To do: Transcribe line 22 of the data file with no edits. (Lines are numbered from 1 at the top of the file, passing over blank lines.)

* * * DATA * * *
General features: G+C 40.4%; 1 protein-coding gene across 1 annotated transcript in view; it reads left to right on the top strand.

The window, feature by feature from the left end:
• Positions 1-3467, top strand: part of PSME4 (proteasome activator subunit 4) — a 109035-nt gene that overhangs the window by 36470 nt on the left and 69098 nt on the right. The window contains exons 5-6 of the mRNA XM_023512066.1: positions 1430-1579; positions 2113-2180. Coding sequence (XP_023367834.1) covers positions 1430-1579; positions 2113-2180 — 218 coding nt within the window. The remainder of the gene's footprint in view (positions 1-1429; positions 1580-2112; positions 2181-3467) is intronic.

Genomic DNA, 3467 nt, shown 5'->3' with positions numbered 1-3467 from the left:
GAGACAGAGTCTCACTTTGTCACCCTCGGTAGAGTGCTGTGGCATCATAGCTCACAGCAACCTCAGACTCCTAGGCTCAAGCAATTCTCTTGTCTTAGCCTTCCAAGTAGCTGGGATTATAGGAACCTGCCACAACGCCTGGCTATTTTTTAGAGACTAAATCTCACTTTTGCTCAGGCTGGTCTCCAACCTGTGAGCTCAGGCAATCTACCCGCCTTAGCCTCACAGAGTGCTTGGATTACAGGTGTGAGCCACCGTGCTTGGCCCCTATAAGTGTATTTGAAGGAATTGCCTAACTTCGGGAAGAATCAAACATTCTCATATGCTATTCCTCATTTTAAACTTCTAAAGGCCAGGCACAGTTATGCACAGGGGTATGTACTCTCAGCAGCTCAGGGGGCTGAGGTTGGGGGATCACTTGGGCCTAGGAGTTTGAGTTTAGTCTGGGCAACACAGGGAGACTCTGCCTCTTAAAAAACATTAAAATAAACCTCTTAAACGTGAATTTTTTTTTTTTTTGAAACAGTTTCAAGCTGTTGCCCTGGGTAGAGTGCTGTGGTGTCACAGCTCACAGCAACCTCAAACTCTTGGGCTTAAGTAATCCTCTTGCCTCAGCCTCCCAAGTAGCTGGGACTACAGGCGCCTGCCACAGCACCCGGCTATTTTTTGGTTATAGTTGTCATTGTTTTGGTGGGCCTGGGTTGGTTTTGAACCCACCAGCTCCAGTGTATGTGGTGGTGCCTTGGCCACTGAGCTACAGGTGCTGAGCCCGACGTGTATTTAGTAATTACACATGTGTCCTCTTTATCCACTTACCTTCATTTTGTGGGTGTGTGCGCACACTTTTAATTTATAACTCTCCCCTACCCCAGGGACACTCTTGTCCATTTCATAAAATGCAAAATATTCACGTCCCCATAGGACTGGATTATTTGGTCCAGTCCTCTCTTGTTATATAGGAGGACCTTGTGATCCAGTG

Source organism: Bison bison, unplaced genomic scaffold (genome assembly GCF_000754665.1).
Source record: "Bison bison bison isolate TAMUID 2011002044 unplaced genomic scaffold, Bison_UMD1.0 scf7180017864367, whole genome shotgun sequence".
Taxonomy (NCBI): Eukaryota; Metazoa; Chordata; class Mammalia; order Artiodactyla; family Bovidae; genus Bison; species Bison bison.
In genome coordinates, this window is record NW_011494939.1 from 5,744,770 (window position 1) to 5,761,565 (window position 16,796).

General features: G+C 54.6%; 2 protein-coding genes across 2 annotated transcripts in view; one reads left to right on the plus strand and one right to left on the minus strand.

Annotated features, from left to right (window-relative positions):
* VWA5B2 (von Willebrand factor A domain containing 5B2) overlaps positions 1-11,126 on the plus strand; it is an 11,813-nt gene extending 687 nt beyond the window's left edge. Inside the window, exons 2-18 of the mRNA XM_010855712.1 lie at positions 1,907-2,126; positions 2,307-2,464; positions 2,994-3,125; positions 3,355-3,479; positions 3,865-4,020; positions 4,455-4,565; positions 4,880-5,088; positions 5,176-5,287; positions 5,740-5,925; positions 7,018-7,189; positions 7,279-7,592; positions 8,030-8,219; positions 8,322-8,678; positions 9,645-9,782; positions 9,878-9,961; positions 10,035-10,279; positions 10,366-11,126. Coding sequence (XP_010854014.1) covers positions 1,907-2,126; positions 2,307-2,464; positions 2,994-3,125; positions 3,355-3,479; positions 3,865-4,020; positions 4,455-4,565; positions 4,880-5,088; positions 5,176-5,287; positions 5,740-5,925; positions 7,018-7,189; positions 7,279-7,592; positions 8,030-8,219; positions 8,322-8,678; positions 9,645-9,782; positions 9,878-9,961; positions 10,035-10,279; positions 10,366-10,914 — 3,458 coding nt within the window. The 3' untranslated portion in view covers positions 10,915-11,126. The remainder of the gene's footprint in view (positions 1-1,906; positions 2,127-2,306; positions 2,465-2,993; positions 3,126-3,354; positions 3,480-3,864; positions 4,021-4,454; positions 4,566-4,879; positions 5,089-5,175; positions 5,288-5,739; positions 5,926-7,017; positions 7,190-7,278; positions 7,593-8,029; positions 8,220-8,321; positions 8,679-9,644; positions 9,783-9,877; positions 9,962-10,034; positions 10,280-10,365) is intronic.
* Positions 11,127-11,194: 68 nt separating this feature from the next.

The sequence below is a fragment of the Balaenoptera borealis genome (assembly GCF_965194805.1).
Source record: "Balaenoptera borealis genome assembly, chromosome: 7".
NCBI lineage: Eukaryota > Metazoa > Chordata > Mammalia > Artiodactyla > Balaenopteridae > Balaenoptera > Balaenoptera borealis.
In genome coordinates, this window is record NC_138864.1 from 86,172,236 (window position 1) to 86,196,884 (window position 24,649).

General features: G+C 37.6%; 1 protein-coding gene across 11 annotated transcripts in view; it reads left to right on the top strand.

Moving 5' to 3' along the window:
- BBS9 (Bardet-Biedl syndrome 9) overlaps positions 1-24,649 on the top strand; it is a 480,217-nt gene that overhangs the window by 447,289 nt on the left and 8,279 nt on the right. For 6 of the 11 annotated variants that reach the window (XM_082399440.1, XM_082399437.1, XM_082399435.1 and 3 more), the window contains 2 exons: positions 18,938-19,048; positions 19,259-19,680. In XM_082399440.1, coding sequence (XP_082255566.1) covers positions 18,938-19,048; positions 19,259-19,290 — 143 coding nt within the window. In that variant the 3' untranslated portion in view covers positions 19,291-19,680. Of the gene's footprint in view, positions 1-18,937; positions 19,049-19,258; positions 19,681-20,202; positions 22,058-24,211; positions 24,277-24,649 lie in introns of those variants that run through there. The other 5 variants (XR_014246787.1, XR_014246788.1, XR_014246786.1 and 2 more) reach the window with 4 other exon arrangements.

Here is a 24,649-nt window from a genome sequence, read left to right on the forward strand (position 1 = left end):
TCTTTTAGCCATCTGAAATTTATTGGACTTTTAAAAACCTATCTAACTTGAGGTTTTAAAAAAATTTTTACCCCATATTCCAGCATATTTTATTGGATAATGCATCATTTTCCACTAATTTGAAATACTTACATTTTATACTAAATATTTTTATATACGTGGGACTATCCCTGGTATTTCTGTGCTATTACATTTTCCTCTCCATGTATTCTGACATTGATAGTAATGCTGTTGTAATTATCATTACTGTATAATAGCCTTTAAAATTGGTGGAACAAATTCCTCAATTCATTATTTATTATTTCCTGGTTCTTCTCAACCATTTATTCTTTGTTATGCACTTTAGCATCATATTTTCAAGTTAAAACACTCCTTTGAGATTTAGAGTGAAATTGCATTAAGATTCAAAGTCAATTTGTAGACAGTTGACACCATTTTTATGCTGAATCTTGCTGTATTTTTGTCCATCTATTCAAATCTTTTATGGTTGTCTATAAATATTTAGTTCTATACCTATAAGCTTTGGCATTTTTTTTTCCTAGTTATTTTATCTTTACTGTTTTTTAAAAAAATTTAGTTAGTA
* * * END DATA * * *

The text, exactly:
TCTTTTAGCCATCTGAAATTTATTGGACTTTTAAAAACCTATCTAACTTGAGGTTTTAAAAAAATTTTTACCCCATATTCCAGCATATTTTATTGGATAATGCATCATTTTCCACTAATTTGAAATACTTACATTTTATACTAAATATTTTTATATACGTGGGACTATCCCTGGTATTTCTGTGCTATTACATTTTCCTCTCCATGTATTCTGACATTGATAGTAATGCTGTTGTAATTATCATTACTGTATAATAGCCTTTAAAATTGGTGGAACAAATTCCTCAATTCATTATTTATTATTTCCTGGTTCTTCTCAACCATTTATTCTTTGTTATGCACTTTAGCATCATATTTTCAAGTTAAAACACTCCTTTGAGATTTAGAGTGAAATTGCATTAAGATTCAAAGTCAATTTGTAGACAGTTGACACCATTTTTATGCTGAATCTTGCTGTATTTTTGTCCATCTATTCAAATCTTTTATGGTTGTCTATAAATATTTAGTTCTATACCTATAAGCTTTGGCATTTTTTTTTCCTAGTTATTTTATCTTTACTGTTTTTTAAAAAAATTTAGTTAGTA